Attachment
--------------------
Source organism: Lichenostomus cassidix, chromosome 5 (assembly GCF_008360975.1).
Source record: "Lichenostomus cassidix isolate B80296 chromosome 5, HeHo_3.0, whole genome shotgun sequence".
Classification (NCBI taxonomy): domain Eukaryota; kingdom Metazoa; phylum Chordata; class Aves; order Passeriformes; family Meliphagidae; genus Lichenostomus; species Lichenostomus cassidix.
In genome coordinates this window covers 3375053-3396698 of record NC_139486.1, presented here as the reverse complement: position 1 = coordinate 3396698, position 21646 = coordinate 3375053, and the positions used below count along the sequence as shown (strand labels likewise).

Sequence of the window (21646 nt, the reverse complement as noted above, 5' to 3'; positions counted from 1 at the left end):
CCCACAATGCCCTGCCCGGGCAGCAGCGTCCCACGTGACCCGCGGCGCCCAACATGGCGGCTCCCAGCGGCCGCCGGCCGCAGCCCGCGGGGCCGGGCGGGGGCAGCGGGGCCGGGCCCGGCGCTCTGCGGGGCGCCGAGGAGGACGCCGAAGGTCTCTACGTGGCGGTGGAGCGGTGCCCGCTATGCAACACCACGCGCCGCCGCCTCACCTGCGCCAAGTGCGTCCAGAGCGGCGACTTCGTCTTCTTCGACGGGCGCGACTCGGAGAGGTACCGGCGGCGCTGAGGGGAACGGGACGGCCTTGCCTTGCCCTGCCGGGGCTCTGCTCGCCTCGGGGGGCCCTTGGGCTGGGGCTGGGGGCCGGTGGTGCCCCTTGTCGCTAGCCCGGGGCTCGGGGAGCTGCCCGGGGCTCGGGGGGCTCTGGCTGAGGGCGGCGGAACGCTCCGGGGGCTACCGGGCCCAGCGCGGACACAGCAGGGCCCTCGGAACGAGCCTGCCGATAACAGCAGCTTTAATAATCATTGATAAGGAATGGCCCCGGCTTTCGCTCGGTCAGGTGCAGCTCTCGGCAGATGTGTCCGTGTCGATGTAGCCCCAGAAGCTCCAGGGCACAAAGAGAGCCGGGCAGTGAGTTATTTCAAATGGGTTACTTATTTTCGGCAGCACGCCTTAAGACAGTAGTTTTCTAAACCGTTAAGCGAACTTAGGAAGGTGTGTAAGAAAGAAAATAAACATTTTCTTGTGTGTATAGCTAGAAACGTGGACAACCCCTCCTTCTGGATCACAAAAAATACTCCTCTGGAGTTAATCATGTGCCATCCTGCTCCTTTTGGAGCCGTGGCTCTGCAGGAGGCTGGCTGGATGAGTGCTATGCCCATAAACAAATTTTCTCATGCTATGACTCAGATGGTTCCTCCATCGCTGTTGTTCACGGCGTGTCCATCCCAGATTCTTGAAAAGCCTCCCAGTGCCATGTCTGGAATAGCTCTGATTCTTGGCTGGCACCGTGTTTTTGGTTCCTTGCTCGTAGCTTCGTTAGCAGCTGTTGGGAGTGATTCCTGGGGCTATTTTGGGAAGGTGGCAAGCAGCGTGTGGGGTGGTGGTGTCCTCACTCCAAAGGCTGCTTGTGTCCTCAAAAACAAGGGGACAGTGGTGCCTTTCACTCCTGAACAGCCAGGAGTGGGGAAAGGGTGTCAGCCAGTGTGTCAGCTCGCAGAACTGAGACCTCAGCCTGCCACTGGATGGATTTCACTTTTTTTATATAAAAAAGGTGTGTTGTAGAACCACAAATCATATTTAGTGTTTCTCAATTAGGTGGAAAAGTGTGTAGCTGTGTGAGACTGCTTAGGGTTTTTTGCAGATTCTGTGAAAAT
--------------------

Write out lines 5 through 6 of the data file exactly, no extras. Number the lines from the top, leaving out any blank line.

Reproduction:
Sequence of the window (21646 nt, the reverse complement as noted above, 5' to 3'; positions counted from 1 at the left end):
CCCACAATGCCCTGCCCGGGCAGCAGCGTCCCACGTGACCCGCGGCGCCCAACATGGCGGCTCCCAGCGGCCGCCGGCCGCAGCCCGCGGGGCCGGGCGGGGGCAGCGGGGCCGGGCCCGGCGCTCTGCGGGGCGCCGAGGAGGACGCCGAAGGTCTCTACGTGGCGGTGGAGCGGTGCCCGCTATGCAACACCACGCGCCGCCGCCTCACCTGCGCCAAGTGCGTCCAGAGCGGCGACTTCGTCTTCTTCGACGGGCGCGACTCGGAGAGGTACCGGCGGCGCTGAGGGGAACGGGACGGCCTTGCCTTGCCCTGCCGGGGCTCTGCTCGCCTCGGGGGGCCCTTGGGCTGGGGCTGGGGGCCGGTGGTGCCCCTTGTCGCTAGCCCGGGGCTCGGGGAGCTGCCCGGGGCTCGGGGGGCTCTGGCTGAGGGCGGCGGAACGCTCCGGGGGCTACCGGGCCCAGCGCGGACACAGCAGGGCCCTCGGAACGAGCCTGCCGATAACAGCAGCTTTAATAATCATTGATAAGGAATGGCCCCGGCTTTCGCTCGGTCAGGTGCAGCTCTCGGCAGATGTGTCCGTGTCGATGTAGCCCCAGAAGCTCCAGGGCACAAAGAGAGCCGGGCAGTGAGTTATTTCAAATGGGTTACTTATTTTCGGCAGCACGCCTTAAGACAGTAGTTTTCTAAACCGTTAAGCGAACTTAGGAAGGTGTGTAAGAAAGAAAATAAACATTTTCTTGTGTGTATAGCTAGAAACGTGGACAACCCCTCCTTCTGGATCACAAAAAATACTCCTCTGGAGTTAATCATGTGCCATCCTGCTCCTTTTGGAGCCGTGGCTCTGCAGGAGGCTGGCTGGATGAGTGCTATGCCCATAAACAAATTTTCTCATGCTATGACTCAGATGGTTCCTCCATCGCTGTTGTTCACGGCGTGTCCATCCCAGATTCTTGAAAAGCCTCCCAGTGCCATGTCTGGAATAGCTCTGATTCTTGGCTGGCACCGTGTTTTTGGTTCCTTGCTCGTAGCTTCGTTAGCAGCTGTTGGGAGTGATTCCTGGGGCTATTTTGGGAAGGTGGCAAGCAGCGTGTGGGGTGGTGGTGTCCTCACTCCAAAGGCTGCTTGTGTCCTCAAAAACAAGGGGACAGTGGTGCCTTTCACTCCTGAACAGCCAGGAGTGGGGAAAGGGTGTCAGCCAGTGTGTCAGCTCGCAGAACTGAGACCTCAGCCTGCCACTGGATGGATTTCACTTTTTTTATATAAAAAAGGTGTGTTGTAGAACCACAAATCATATTTAGTGTTTCTCAATTAGGTGGAAAAGTGTGTAGCTGTGTGAGACTGCTTAGGGTTTTTTGCAGATTCTGTGAAAAT